Surprise Lightning starter Andrei Vasilevskiy stepped in for injured goalie Ben Bishop and gave Tampa Bay what it needed in Game 4 of the Stanley Cup Final against the Blackhawks.
CHICAGO — The message that Tampa Bay Lightning coach Jon Cooper gave to Andrei Vasilevskiy when he informed his 20-year-old goalie that he would be starting Game 4 of the Stanley Cup Final was simple.
“You’re in, and that’s it,” Vasilevskiy said of Cooper’s news after Wednesday’s morning skate that Ben Bishop, who is listed as day-to-day with an undisclosed injury, would be sitting out.
During his media session after the skate, Cooper was coy about whether the ailing Bishop would play. There has been a lot of speculation about the goaltender’s injury since he had to leave Game 2 in Tampa Bay twice, but neither the coach nor the players will reveal what is wrong. All Cooper said was, “I think we're in the same holding pattern as we were 48 hours ago,” and he noted that we would have to wait until game time to see who would start in net for the Lightning.
In reality, the news of the lineup change came around 7:00 p.m., as Vasilevskiy led his teammates onto the ice for warmups. Blackhawks coach Joel Quenneville later joked after Chicago’s 2–1 victory that tied the series at two games apiece that his line changes weren’t the only surprise during warmups because his team “expected their other goalie in the net.”
Despite the change, several Chicago players said that though there were some adjustments to be made, the goaltender switch did not change the Blackhawks’ plan of attack.
“Regardless of who was starting the game, I think they got two big goaltenders who can make big stops for them,” Chicago captain Jonathan Toews said. “We want to do all those little things we've been talking about, the usual things as far as traffic and getting those shots through.”
Added forward Patrick Kane: “We knew that opportunity could present itself as the series went on. I think you don't want to change too much. You want to play the same way. Going into the game we want to put a lot of pucks on net and we end up with two in the first period. Not really how we wanted to start.”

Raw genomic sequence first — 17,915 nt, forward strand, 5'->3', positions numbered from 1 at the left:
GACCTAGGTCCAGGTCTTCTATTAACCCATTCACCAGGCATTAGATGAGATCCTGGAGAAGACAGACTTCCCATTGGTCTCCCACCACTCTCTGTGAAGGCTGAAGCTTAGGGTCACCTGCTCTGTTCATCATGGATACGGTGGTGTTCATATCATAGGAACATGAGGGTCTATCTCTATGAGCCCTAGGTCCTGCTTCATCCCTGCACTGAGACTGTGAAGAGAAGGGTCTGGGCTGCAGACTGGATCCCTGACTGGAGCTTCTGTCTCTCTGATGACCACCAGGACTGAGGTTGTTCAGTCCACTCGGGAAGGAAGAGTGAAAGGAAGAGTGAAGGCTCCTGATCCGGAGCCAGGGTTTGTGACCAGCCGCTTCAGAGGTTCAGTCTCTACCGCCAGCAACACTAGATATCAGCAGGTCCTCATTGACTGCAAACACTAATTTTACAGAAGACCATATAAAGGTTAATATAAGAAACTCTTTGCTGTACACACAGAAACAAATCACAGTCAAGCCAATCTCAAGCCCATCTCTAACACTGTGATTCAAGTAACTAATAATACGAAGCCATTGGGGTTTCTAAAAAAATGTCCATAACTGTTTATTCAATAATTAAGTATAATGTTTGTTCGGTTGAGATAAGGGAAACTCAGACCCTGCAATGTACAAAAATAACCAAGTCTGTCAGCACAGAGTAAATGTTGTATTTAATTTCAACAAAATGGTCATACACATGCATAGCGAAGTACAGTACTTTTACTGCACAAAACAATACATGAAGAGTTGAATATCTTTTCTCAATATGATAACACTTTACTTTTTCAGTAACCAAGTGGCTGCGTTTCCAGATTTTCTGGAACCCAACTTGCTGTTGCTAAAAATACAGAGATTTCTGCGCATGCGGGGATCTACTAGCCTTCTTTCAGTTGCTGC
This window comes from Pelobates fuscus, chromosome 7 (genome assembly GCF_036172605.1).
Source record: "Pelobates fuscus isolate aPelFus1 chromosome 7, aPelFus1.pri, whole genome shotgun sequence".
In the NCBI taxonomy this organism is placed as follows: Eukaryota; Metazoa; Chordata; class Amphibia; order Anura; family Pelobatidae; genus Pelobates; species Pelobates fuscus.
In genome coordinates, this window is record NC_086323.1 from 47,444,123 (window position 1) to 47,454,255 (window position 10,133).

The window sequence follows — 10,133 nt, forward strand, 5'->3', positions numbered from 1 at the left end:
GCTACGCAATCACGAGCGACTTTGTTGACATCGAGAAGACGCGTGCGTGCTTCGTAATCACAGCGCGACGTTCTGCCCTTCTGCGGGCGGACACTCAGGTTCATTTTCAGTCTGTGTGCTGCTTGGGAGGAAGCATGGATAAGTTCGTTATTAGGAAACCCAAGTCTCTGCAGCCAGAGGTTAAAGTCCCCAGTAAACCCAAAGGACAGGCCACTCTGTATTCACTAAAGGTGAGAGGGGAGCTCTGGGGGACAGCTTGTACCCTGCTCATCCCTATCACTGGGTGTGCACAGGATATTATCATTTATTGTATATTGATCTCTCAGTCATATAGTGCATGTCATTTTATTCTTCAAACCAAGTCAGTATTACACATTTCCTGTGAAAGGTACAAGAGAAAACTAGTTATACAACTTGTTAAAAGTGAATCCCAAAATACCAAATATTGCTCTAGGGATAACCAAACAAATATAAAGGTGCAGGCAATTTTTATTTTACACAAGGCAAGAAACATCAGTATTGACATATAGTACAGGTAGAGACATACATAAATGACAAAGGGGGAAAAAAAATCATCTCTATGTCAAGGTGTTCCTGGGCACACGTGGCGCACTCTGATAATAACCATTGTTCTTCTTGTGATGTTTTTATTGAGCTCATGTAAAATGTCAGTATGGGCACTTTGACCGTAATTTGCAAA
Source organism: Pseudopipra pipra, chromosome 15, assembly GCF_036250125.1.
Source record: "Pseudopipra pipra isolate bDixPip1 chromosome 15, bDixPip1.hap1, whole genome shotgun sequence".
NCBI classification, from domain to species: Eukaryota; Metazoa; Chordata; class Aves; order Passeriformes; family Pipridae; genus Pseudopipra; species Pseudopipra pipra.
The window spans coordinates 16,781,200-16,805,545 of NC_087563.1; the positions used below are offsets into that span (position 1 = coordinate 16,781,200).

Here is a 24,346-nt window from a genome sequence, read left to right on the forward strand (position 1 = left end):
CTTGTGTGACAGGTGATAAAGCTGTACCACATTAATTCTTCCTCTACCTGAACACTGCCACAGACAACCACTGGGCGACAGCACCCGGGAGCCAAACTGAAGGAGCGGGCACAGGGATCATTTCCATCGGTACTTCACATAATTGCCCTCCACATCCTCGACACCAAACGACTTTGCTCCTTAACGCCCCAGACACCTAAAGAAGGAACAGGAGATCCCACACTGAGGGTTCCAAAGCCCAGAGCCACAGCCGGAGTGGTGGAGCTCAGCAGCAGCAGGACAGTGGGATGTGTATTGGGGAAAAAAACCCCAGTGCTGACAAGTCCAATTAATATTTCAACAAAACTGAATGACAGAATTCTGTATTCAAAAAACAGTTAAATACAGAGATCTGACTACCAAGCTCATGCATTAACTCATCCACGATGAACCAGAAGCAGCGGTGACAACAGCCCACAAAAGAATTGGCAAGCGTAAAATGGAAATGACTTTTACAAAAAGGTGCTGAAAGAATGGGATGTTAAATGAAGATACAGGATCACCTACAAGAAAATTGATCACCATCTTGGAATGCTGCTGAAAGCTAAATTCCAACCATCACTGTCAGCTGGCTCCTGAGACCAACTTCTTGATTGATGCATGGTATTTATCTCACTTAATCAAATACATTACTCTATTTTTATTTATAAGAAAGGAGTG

Although Blackhawks forward Patrick Sharp said there was no question that the plan was to test the 6' 3" Vasilevskiy early, they couldn’t get much offense going in the opening period. Chicago had just two shots on goal in the first period, and were outshot 12-4 before Toews scored the game’s first goal at the 6:40 mark of the second. Vasilevskiy said the lack of shots early was both good and bad for him, but the middle and third periods of the game were more fun than the opener.
On Wednesday, Vasilevskiy became just the sixth goalie in NHL history to make his first career playoff start in the Stanley Cup Final, according to the Elias Sports Bureau. He is the first to do it since 2006, when Jussi Markkanen started for the Edmonton Oilers in Game 2 against the Carolina Hurricanes, and the first to do it after earning his first postseason win, which he got in relief of Bishop in Game 2. Vasilevskiy was drafted by the Lightning at age 18 with the 19th pick in 2012, played two years in Russia’s Kontinental Hockey League, and is regarded as one of the NHL's most promising young netminders.
And although he doesn’t have much NHL experience, he has had success elsewhere. Last year he was awarded the Russia’s Order of Honour after its national team won the gold medal at the World Championship tournament. Because of that, while Cooper was impressed by Vasilevskiy’s performance on Wednesday night, he said it “validates what we've known all along.”
“If you tell me we're going to come in and he's going to give up two goals, that's a hell of a job in my book,” Cooper said. “He showed the pinnacle of the sport that he can play. That's a pretty big achievement for a 20-year-old.”
Still, Cooper promised that Bishop would see the ice again in the series, but that he wasn’t sure in which game that would be. But just as the Blackhawks said it didn’t make a huge difference who was in net for the Lightning, Cooper reiterated his support for both of his goaltenders.
“You put the kid on the stage, he's going to perform,” Copper said. “Pretty comforting for a coach knowing that you got those two guys back there in net for you.”